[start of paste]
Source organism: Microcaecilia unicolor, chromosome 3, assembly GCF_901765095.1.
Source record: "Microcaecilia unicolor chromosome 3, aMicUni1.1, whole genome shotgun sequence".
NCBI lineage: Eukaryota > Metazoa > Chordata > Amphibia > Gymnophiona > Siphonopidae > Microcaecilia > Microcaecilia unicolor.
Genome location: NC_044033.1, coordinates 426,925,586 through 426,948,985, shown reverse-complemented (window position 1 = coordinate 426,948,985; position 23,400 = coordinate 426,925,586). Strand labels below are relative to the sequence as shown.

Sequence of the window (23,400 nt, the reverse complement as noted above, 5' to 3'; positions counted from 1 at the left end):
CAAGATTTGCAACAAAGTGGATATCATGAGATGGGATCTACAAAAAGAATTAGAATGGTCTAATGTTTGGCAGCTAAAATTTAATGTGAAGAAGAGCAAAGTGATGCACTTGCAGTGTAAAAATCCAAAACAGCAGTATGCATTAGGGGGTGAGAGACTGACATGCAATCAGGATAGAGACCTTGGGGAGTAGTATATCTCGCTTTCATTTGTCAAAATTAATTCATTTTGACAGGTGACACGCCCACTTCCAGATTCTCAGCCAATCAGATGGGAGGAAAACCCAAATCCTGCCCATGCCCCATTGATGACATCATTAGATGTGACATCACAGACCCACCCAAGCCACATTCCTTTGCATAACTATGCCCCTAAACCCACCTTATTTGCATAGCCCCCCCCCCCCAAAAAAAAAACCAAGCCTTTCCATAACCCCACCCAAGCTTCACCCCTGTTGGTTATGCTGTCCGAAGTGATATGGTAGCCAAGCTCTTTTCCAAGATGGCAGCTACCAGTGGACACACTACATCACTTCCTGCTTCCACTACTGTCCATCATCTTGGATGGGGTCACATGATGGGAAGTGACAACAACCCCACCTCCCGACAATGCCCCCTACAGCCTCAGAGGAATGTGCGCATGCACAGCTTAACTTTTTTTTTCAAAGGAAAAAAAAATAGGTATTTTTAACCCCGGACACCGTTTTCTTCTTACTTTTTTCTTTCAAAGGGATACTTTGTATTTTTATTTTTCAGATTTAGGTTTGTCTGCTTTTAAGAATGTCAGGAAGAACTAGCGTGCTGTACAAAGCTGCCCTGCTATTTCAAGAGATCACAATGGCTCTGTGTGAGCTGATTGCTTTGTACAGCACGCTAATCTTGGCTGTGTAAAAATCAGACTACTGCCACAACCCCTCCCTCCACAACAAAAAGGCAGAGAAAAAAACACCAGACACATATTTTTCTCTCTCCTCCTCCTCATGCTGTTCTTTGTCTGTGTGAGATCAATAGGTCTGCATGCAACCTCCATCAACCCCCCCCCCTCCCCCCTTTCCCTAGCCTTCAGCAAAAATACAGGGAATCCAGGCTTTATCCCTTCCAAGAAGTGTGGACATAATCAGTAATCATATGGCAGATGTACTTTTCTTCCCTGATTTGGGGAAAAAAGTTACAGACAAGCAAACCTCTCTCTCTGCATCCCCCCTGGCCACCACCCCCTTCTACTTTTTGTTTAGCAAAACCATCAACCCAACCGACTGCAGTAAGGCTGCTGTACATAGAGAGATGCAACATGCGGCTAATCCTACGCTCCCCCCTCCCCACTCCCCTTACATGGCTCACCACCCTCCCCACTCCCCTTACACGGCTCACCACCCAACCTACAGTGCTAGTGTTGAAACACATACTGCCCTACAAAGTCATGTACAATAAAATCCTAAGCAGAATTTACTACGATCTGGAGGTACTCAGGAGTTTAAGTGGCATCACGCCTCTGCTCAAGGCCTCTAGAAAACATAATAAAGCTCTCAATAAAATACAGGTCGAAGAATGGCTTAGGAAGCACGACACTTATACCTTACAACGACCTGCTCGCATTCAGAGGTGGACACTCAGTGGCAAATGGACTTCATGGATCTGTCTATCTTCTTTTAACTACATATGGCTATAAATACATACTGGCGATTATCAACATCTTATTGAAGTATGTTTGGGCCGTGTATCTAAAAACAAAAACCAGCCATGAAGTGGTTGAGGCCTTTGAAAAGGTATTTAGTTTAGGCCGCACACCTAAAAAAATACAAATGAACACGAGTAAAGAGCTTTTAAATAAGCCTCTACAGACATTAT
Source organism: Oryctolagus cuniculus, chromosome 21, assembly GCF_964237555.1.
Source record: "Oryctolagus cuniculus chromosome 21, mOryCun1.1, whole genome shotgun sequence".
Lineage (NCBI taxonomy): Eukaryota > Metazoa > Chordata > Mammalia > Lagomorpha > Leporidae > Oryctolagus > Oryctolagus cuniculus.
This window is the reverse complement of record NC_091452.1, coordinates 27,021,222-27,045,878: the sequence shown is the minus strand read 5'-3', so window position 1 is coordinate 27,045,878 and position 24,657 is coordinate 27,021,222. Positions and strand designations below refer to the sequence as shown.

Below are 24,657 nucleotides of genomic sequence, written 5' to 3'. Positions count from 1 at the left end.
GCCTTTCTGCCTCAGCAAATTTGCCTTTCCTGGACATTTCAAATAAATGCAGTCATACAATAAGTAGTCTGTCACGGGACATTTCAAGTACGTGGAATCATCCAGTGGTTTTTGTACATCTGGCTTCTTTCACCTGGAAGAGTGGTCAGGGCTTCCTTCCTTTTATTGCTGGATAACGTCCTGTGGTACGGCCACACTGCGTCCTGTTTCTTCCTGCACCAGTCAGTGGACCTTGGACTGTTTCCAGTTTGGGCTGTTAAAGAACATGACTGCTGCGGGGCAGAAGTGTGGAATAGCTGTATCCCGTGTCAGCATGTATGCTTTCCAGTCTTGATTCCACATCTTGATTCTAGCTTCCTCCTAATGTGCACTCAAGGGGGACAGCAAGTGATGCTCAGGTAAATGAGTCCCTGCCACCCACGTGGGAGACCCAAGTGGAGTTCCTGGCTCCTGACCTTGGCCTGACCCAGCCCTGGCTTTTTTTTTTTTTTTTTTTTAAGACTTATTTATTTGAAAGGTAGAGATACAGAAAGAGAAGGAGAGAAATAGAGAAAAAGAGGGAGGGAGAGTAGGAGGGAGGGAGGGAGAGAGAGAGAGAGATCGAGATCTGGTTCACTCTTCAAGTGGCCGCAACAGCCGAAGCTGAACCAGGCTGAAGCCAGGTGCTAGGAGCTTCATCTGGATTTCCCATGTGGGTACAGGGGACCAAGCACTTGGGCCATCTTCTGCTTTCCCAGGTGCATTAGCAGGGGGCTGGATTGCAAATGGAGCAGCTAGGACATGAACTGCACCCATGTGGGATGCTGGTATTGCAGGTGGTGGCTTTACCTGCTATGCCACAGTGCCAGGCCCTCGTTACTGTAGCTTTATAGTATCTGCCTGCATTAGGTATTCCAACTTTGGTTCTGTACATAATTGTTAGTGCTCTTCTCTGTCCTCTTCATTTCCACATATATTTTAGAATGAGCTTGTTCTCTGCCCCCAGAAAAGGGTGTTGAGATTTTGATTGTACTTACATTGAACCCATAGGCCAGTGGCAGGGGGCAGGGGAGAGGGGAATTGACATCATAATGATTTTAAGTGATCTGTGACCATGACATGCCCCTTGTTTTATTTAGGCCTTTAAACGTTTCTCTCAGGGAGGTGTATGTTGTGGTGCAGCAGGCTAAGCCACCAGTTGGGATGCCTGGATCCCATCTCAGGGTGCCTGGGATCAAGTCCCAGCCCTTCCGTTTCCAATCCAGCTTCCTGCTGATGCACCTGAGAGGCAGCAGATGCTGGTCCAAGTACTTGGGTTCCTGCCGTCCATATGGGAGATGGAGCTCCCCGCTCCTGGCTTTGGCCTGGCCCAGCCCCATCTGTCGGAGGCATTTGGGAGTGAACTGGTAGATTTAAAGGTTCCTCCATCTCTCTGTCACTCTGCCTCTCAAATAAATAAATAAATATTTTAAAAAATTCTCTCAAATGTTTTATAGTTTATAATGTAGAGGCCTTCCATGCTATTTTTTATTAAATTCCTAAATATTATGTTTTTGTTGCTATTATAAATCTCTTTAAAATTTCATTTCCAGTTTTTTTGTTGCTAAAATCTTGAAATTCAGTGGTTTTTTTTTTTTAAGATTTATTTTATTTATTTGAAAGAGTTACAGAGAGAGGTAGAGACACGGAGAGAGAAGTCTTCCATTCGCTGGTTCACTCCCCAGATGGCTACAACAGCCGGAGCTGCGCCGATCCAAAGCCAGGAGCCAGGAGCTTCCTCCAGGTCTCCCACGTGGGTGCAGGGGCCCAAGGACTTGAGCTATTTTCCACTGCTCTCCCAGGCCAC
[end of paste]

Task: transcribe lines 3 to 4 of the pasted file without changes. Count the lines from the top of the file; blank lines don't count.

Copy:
NCBI lineage: Eukaryota > Metazoa > Chordata > Amphibia > Gymnophiona > Siphonopidae > Microcaecilia > Microcaecilia unicolor.
Genome location: NC_044033.1, coordinates 426,925,586 through 426,948,985, shown reverse-complemented (window position 1 = coordinate 426,948,985; position 23,400 = coordinate 426,925,586). Strand labels below are relative to the sequence as shown.